The Canadian payments system comprises various payment methods to purchase goods and services, under various laws (federal and provincial), procedures and rules, and it is recognised globally as a well-functioning system. Payments Canada operates the clearing and settlement system. Financial institutions have arrangements to exchange and transfer funds on behalf of their customers and on their own behalf. The payments system facilitates transactions involving the exchange of funds in return for goods and services. Technology has evolved the methods used to make payments over the last decade. Payment methods used by Canadians include cash, cheque, prepaid cards, gift cards and electronic payment systems (e.g., e-transfers, PayPal and mobile payments).ii Recent developments
The Canadian payments landscape continues to evolve, with the introduction of new payment products and services in the marketplace changing basic consumer transactions, including contactless cards, peer-to-peer payments and mobile wallets.
Various studies and consultations have been undertaken to address the modernisation of Canada's payment systems. It is anticipated that, as payment technologies evolve, the payments legal framework will undergo significant change.
A market study was launched by the Competition Bureau on 19 May 2016, to examine the competitive landscape for technology-led innovation and emerging services in the Canadian financial services sector. The Competition Bureau is not examining all consumer financial services related to technological innovations (cryptocurrencies, for instance, are excluded from the study). The results of the study were subsequently published in a draft consultation report on 6 November 2017, which was open for public comment. After the consultation and comment period, the Competition Bureau published its final report on 14 December 2017. The report recognises the significance of innovative technologies that exist in the financial services sector and focuses on the areas of retail payments and retail payment systems, lending and equity crowdfunding, and investment dealing and advice. Ultimately, the Competition Bureau's report provides recommendations and guidance to financial sector regulators and other authorities to ensure that innovation and competition in this area is not impeded by regulation.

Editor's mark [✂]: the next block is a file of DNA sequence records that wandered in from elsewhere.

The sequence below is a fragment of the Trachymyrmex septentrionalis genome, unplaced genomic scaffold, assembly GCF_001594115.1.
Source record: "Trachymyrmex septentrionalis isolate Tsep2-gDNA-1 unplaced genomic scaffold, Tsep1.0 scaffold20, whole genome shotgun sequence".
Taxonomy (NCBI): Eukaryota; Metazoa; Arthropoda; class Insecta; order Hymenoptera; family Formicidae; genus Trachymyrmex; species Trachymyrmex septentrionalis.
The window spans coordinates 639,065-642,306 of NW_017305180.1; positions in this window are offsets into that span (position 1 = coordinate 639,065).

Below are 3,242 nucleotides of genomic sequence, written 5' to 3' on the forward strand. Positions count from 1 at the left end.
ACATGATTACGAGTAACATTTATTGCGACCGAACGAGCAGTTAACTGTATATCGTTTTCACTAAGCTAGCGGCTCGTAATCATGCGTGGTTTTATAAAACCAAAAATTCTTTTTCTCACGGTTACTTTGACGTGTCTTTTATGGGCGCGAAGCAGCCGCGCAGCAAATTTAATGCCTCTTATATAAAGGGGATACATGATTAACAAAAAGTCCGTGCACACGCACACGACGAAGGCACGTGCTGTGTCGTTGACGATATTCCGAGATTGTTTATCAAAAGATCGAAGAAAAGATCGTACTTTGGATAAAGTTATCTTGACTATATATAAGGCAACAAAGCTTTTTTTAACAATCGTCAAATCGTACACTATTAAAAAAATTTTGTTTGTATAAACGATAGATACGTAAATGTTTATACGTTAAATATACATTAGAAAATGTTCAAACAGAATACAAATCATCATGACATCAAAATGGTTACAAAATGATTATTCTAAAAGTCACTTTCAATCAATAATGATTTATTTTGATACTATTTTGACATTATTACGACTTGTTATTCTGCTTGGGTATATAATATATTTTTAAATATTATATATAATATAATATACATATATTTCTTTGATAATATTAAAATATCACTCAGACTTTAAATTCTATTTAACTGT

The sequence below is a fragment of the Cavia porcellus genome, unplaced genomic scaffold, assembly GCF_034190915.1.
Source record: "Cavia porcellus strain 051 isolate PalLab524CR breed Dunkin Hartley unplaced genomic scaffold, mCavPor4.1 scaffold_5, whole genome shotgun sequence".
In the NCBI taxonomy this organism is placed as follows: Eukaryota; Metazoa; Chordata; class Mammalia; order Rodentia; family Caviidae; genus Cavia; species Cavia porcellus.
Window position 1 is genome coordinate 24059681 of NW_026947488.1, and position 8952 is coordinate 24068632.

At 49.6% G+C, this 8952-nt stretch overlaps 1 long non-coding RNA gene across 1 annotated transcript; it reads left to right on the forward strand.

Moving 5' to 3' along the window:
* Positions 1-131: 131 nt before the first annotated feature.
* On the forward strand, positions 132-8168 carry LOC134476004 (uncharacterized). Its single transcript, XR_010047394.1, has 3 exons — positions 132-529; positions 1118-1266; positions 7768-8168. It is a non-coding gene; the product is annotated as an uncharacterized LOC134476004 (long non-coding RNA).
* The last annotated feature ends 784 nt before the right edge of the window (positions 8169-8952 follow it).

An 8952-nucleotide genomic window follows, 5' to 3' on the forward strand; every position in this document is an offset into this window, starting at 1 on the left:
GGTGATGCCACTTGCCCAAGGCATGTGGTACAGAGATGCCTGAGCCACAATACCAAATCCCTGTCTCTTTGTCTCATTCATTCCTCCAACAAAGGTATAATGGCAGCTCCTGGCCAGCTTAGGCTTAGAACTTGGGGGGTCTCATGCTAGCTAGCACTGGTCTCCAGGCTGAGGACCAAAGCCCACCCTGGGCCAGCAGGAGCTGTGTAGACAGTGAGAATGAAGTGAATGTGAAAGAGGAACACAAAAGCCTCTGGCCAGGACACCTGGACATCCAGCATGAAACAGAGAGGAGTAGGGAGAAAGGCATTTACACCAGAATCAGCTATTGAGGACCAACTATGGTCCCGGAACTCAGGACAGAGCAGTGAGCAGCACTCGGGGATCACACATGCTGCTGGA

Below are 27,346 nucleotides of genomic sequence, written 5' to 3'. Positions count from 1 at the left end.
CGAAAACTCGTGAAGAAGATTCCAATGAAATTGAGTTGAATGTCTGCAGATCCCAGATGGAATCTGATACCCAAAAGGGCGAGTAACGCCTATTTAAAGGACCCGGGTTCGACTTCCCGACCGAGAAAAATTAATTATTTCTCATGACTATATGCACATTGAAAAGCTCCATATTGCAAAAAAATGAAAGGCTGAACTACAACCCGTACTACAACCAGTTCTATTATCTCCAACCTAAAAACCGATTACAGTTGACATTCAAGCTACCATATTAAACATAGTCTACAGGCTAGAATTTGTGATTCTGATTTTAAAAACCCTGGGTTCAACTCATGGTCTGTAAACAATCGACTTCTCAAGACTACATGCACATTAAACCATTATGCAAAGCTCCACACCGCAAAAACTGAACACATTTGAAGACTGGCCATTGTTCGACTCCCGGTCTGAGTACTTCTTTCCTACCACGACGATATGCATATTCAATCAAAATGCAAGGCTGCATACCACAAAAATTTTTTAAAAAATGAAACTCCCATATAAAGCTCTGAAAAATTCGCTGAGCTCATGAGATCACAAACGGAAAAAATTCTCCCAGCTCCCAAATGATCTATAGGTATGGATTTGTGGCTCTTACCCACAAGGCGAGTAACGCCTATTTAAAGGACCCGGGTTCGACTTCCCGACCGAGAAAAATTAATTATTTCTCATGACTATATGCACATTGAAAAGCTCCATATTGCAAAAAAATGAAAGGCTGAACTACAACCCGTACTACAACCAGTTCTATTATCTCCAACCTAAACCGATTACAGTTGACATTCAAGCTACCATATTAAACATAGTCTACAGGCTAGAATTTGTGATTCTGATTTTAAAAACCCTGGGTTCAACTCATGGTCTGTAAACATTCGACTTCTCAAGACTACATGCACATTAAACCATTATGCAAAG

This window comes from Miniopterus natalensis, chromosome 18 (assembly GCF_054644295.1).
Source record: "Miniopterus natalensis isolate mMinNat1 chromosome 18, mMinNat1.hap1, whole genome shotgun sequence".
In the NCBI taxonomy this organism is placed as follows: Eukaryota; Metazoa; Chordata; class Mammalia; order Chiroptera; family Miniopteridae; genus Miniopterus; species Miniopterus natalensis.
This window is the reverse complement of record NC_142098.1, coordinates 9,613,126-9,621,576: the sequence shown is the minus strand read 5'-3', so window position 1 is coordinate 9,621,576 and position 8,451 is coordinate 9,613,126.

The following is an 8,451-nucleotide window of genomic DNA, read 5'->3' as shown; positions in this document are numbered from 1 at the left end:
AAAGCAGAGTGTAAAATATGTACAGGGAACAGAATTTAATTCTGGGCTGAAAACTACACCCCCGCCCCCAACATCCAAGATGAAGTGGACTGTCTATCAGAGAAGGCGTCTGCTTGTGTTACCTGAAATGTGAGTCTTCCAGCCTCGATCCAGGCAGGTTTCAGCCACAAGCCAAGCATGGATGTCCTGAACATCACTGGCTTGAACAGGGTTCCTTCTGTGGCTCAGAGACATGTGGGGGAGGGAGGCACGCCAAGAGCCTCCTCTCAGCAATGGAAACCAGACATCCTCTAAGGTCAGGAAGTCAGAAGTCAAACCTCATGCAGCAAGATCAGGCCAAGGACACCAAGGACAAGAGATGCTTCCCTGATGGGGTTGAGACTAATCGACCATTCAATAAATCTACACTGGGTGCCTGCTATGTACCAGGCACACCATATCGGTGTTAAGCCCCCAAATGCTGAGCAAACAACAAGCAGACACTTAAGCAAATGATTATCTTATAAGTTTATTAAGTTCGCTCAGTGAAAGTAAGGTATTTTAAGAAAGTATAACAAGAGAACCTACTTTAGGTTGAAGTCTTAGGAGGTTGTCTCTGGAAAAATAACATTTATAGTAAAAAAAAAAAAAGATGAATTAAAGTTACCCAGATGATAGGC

In 2016 April, Canada adopted ISO 20022, a global standard for electronic payment messages to facilitate the transition from paper to electronic payments. ISO 20022 uses a global 'language' for payments data, to streamline multi-jurisdictional payments.
In July 2017, the Department of Finance released a consultation paper on the proposed establishment of a retail payments oversight framework. The consultation period has ended, but given the nature of the framework, it is anticipated that there will be ongoing consultation before the framework is anchored in federal legislation. The framework would apply to payment services providers performing any one of five core functions in an electronic funds transfer: (1) provision and maintenance of a payment account; (2) payment initiation; (3) authorisation and transmission; (4) holding of funds; and (5) clearing and settlement. Certain transactions would be excluded. Measures proposed to implement the oversight include requiring payment services providers to segregate end user funds in a trust account, a registration requirement for certain payment services providers, and disclosure and operational requirements.
The Code of Conduct for the Credit and Debit Card Industry in Canada was amended in 2015 to extend to mobile payments. This code applies to credit and debit card networks, and their participants, and provides the disclosure requirements to, and rights of, merchants that accept credit and debit card payments. The update to the code added three elements: (1) no obligation on merchants to accept contactless payments; (2) new disclosure requirements for merchant–acquirer agreements; and (3) mandatory dispute resolution processes for merchant complaints. It also contains new protections for merchants that choose not to accept mobile payments: (1) if the payment processor introduces a new fee, the merchant can cancel the agreement or stop accepting mobile payments; (2) the merchant can cancel contactless payments on 30 days' notice without penalty; and (3) merchants have more flexibility to exit contracts with credit card processors without penalty. In addition, consumers must be allowed to control the settings on their device and mobile wallets to choose either a debit or credit application when making payment.